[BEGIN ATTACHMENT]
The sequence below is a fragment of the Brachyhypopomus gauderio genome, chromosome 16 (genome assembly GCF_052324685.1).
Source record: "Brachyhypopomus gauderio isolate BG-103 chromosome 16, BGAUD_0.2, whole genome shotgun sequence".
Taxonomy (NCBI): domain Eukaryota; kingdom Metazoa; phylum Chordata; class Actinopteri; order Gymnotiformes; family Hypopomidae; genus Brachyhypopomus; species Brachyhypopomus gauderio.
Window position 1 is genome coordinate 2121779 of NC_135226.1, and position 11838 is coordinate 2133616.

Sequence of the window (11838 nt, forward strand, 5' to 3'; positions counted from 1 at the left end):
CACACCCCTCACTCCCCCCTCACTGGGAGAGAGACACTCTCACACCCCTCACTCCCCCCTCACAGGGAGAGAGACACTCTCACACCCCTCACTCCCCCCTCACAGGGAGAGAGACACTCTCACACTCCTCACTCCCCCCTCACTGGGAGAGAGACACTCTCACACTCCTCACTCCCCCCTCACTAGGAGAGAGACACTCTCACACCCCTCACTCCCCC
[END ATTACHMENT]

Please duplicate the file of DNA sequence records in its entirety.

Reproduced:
The sequence below is a fragment of the Brachyhypopomus gauderio genome, chromosome 16 (genome assembly GCF_052324685.1).
Source record: "Brachyhypopomus gauderio isolate BG-103 chromosome 16, BGAUD_0.2, whole genome shotgun sequence".
Taxonomy (NCBI): domain Eukaryota; kingdom Metazoa; phylum Chordata; class Actinopteri; order Gymnotiformes; family Hypopomidae; genus Brachyhypopomus; species Brachyhypopomus gauderio.
Window position 1 is genome coordinate 2121779 of NC_135226.1, and position 11838 is coordinate 2133616.

Sequence of the window (11838 nt, forward strand, 5' to 3'; positions counted from 1 at the left end):
CACACCCCTCACTCCCCCCTCACTGGGAGAGAGACACTCTCACACCCCTCACTCCCCCCTCACAGGGAGAGAGACACTCTCACACCCCTCACTCCCCCCTCACAGGGAGAGAGACACTCTCACACTCCTCACTCCCCCCTCACTGGGAGAGAGACACTCTCACACTCCTCACTCCCCCCTCACTAGGAGAGAGACACTCTCACACCCCTCACTCCCCC